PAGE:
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Chalk Talk: The Redskins Outside Zone Scheme


KDawg

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As Chris Foerster returns to coach the offensive line, we are going to be entering year five with a similar running game. Having had the honor to see a clinic with Foerster prior to this season, I got to learn and understand some of what the team is doing.

 

I should start with this tidbit:

 

There are really two versions of the "stretch" play that people hear about all the time. The first is a C-Gap entry point. The C-Gap, for those who aren't football nerds, is the space between the tackle and tight end, or the space next to the tackle if there is no tight end. With this style of stretch, the handoff isn't taken as wide, and the offensive line needs to be a bit slower in their approach to their target.

 

The other version, and the version that the 'Skins utilize is a wide outside zone. The wide zone has a much wider handoff point for the back and the entry point is ideally outside of the tight end. That means your offensive linemen can literally run to their targets.

 

It make sense that we'd run the wider version, if you stop and think about it. Our offensive line up until this point isn't exactly made of giants that can manhandle you with physical strength. Lichtensteiger is about 284 pounds. But what all of our offensive linemen can do is run. And if the OL runs, who else has to run? If you guessed the defense in it's entirety, you'd be correct.

 

Because of our ability to move, it makes defeating the DL that much easier. Typically, it neutralizes a bit of their athleticism, as their gap moves. And if they are running to protect their gap and our back can't get to the edge, guess where he has a better chance of hitting? Inside, where the defense just ran away from.

 

The back's job is to press the heels of the OL. That means he wants to stay on his track and get to the line of scrimmage before making a decision. Why? Simply because that allows the OL to set their blocks up and the back's move allows him to get into open field.

 

The OL and the back should be on a similar angle in their tracks.

 

An offensive lineman's goal, specifically in our scheme, is to reach the man he's responsible for. His landmark, if he doesn't have backside help in a combination is the outside number of the defender. If he doesn't have back-side help (tail protector from now on), then he can't risk getting any wider. That defensive lineman is his man, and over setting on him will allow him to play behind the block and make a play in the backfield. The goal always has to be to keep your hat between the defender and the ball (hat means helmet) as an offensive lineman. So setting the landmark at the outside number will help cut off any penetration on a spike (spike is when a DL crosses your face to a gap inside you, to make it simple).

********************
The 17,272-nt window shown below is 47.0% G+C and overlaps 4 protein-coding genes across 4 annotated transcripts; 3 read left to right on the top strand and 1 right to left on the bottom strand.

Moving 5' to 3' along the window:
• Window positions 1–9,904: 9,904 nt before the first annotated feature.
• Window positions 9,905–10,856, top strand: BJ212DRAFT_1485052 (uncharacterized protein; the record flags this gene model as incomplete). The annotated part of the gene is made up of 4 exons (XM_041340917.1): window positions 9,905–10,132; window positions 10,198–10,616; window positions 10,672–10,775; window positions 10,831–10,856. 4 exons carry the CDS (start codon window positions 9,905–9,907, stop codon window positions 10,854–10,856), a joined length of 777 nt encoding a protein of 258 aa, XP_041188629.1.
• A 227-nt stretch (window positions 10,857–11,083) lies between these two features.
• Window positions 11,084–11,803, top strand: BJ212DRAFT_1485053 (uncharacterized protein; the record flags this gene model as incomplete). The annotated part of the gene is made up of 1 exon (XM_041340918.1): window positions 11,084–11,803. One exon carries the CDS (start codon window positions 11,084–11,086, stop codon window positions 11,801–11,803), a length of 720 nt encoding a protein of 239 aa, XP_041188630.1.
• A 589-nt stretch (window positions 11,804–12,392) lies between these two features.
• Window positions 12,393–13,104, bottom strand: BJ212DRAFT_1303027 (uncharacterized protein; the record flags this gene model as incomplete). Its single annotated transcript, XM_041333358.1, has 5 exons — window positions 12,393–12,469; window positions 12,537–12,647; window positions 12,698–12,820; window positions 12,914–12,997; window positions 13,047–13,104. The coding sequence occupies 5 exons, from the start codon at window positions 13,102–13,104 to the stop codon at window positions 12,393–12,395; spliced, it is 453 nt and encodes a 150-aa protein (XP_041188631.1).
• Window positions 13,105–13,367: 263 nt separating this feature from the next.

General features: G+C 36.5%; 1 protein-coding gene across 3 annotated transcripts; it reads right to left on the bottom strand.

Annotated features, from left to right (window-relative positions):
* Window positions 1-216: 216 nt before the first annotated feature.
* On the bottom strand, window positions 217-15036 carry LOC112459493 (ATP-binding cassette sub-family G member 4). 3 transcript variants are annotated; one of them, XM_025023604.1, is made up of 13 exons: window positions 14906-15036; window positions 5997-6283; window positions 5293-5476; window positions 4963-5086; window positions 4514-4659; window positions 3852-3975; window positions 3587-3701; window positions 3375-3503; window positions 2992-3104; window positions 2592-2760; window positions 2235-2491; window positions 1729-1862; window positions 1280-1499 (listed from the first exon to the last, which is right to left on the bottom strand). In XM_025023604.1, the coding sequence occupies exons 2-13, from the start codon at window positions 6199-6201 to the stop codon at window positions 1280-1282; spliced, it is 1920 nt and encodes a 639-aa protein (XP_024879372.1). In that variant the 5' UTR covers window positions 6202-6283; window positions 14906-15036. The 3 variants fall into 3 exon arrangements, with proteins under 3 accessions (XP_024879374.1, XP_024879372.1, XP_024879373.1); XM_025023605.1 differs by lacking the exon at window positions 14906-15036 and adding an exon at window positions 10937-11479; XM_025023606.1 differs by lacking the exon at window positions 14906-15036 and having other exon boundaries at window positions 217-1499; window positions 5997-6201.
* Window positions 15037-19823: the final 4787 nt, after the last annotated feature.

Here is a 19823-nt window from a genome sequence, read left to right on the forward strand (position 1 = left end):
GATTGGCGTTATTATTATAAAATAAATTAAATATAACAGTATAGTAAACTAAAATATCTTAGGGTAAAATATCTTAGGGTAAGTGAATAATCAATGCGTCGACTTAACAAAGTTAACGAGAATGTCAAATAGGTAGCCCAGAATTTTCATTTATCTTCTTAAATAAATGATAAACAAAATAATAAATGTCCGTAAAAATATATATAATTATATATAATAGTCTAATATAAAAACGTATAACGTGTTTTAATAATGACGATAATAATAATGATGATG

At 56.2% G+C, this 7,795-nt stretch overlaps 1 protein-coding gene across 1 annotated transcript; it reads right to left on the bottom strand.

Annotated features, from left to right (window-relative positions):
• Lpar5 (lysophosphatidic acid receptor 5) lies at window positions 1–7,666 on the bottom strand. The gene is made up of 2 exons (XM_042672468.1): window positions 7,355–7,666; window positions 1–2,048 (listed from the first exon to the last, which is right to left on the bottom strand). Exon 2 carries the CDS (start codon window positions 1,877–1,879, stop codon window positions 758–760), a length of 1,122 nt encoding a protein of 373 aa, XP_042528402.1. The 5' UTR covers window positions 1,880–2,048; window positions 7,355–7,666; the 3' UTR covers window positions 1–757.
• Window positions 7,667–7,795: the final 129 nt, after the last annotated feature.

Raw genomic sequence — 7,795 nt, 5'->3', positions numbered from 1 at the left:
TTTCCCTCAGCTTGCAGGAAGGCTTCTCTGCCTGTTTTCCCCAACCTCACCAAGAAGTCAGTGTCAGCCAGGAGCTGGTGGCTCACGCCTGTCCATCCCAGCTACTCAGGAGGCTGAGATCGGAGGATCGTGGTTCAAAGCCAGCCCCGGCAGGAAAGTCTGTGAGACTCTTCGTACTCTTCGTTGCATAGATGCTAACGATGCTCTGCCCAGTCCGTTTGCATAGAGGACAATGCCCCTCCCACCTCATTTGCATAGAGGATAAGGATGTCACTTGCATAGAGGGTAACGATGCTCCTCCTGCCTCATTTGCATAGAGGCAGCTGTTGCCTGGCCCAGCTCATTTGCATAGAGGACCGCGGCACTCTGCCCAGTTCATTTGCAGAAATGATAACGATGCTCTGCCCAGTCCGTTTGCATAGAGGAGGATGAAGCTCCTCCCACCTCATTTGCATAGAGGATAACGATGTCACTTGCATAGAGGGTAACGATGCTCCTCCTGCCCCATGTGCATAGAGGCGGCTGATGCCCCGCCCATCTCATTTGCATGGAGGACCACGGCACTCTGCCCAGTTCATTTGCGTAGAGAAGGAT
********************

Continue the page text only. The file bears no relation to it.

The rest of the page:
If you have a tail protector, though, it means you're in combination with another offensive lineman. The OL will set their landmark with their first step. Meaning wherever their landmark is based on the defensive player's alignment, their first step will put them on that angle to get there. They must then get their second step into the ground and accelerate into contact. With the tail protector, the covered lineman's landmark is the outside arm pit of the defender. If you noticed, that landmark changed from when he didn't have a tail protector. It's wider. He has help inside of him, so he doesn't have to protect against the spike. The covered OL takes his backside shoulder and hand and attacks that outside armpit. The tail protector is looking to get outside leverage on the same defender, so that he's in position to take over the block. Remember, the premise of a combination is to take care of the first level first (which is the defensive line), but it's also so that you have the ability to pick up the second level (linebackers). If the LB comes over the top, the covered OL, due to his wide landmark, is in position to pick him up and seal him. If he tries to run through inside, the tail protector will come off the combo and step into the linebacker, and thus allow the covered OL to remain on the block on the defensive lineman.

 

The outside zone play is typically a 3-step play. Meaning the offensive line MUST know what they're doing after the third step. So for instance, for a tail protector. If by your third step you know you aren't going to be able to get to the down lineman because he's running too fast, you have two options. If you have some "junk" (term meaning part of the DL's body is in striking range. Not enough to be able to get to your landmark, but enough to get your hands on him) you can "snap" him into the covered player. Basically, you get lateral and give him a hard shove (you see a lot of pancakes when that happens, because the DL isn't expecting it). After that, you seal whatever backer you're in combination for. The other option is if there isn't any "junk" hanging behind. If that's the case, you turn up to the second level because there is nothing to do otherwise. But, as Foerster notes, lineman rarely count, and when he counts their steps on film it seems to be "five" steps before they are in proper position. And that's okay. But if they take seven steps on film, he'll coach them up and let them know they spent too much time figuring out who their assignment was.